Friday, February 27, 2009

Question of the Week: Fight Club

When were you last in a fight? What caused it and who won?

I think I was in 5th grade. It was the only real fight I've ever been in. And it wasn't so much a fight as it was me getting beat up. By a girl. That's right, I got beat up by a girl. Now, I would never be so foolish as to claim that I could win in a fight against pretty much anyone. But it is a little embarrassing to admit that a girl kicked my butt in the 5th grade. Though, in my defense, this chick was huge. She had to have been held back a couple times. I don't mean that she was fat, it wasn't like that. I'm saying that she was built like a freakin' lumberjack. She was a good foot taller than I, and she looked like she always had football pads on under her clothes. Like I said, huge. We walked into the classroom one morning and saw that Miss Barlow had rearranged the desks and completely messed with the assigned seating. This girl, who we'll call Stephanie ('cause that's her name), made a smart remark about having to sit next to me. Thinking it was all just playful banter, I came up with a complaint of my own that sent her off the deep end. What was said, I'm really not sure. But I'm fairly certain whatever I said was much more laugh-inducing, and most likely at the expense of her own pride. I guess she could dish out the insults but then couldn't take them. I learned an important lesson that day. If you're going to make fun of a lumberjack, male or female, you better be sure to get a good enough head start so they can't catch up to you, then punch you, then kick you in the stomach. Oh, and don't try to fight back, 'cause that just makes her kick you some more. It's like Jack Handey says, "Before you go to criticize someone, be sure to walk a mile in their shoes. That way, when you criticize them, you're a mile away, and you have their shoes."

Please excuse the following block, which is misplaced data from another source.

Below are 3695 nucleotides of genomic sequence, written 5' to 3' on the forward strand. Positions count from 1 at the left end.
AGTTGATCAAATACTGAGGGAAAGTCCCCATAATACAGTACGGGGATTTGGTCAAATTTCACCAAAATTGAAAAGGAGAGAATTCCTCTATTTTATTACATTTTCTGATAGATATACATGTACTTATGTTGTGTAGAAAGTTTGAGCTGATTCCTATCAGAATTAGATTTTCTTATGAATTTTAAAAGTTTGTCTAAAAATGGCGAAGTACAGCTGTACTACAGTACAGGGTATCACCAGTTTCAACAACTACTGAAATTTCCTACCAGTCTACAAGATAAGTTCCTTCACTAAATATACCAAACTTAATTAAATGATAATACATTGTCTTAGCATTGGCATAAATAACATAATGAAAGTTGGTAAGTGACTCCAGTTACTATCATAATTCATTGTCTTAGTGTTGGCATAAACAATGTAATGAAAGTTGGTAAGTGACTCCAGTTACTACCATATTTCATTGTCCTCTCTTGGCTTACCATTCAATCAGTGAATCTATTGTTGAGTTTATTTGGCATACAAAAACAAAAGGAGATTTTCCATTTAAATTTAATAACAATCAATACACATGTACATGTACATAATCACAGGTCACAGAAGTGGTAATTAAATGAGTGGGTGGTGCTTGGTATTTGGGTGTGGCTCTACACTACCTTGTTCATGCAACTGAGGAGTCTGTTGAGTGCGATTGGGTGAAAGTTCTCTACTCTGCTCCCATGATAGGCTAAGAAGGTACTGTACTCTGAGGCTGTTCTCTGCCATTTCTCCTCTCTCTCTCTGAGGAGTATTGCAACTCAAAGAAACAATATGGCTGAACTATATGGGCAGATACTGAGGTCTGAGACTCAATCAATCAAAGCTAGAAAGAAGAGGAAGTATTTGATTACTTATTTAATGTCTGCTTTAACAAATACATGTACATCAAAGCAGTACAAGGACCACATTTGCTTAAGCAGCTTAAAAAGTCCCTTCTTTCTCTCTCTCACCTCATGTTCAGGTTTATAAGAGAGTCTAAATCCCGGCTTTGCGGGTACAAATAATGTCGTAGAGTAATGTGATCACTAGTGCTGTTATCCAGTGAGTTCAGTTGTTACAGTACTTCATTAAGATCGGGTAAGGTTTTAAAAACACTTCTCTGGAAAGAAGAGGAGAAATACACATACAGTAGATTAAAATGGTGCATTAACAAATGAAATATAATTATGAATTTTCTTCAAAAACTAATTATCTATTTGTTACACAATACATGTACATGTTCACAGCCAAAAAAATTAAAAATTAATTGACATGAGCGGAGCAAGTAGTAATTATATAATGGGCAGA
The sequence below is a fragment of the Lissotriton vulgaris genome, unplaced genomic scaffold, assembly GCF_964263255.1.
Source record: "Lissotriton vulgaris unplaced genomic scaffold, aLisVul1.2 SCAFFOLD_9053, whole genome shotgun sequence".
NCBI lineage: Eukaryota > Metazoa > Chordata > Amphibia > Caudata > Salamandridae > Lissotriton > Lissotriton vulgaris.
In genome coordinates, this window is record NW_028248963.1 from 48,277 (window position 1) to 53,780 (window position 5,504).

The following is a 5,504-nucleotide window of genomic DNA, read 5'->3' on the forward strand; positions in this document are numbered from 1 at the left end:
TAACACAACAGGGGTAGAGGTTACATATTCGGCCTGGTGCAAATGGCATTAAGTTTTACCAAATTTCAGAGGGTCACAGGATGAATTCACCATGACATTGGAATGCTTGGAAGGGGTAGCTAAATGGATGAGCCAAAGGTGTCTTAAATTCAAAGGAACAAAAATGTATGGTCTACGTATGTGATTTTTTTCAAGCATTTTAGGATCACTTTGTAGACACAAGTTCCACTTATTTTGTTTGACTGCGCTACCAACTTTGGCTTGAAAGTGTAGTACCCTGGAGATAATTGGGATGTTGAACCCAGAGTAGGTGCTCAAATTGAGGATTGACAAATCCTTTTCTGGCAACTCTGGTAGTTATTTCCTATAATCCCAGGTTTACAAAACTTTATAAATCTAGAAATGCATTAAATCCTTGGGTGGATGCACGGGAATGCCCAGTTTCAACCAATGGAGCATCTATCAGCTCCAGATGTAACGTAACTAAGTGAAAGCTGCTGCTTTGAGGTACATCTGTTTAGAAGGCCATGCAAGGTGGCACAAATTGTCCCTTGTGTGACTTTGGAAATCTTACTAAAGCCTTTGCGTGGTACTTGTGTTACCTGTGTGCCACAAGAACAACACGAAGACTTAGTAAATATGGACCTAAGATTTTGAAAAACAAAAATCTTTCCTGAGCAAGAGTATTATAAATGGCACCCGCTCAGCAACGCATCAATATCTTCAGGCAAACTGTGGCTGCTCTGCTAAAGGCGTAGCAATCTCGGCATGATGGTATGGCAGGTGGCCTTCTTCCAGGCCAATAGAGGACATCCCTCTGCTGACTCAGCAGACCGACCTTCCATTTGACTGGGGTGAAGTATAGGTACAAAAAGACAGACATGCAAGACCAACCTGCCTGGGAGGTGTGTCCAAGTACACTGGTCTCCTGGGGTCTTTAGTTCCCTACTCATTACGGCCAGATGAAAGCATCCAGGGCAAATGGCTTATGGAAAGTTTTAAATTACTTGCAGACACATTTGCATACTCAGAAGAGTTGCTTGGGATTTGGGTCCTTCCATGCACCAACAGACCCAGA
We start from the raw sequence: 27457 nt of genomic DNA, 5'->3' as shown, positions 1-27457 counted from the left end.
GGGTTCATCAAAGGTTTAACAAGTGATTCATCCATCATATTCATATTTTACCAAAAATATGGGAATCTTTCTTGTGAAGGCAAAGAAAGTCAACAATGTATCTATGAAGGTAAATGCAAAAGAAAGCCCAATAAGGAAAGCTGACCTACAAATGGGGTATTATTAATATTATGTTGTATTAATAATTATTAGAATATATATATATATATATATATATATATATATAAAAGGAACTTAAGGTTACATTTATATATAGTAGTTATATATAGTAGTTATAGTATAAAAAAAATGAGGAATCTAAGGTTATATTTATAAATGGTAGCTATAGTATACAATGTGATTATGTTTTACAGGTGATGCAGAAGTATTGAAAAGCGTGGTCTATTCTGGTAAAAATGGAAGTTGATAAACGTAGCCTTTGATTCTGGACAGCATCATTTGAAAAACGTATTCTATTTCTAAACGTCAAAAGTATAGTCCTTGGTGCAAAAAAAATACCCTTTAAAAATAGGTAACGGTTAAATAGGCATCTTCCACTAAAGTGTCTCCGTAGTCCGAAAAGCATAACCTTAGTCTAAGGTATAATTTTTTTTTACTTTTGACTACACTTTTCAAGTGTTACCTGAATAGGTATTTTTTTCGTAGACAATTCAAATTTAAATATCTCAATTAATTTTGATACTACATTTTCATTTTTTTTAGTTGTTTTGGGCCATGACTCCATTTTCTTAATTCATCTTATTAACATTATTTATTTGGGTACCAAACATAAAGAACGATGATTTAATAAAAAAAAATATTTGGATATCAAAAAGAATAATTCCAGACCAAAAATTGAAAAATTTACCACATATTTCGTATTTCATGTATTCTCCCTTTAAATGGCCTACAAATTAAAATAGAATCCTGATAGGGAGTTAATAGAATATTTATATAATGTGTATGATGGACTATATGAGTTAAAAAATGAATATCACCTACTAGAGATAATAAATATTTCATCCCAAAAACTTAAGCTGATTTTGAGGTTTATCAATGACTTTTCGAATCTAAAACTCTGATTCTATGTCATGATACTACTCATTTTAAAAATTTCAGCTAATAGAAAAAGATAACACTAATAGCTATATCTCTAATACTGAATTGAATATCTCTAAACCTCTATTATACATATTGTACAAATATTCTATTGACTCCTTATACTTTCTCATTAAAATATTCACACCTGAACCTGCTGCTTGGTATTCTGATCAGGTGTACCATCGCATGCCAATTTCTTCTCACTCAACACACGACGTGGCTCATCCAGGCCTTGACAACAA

Now that my masculinity has been called into question, I'm gonna go into hiding for awhile. Change my name to Larry Singleton...

*Question of the Week comes from The Book of Questions by Gregory Stock, Ph.D.

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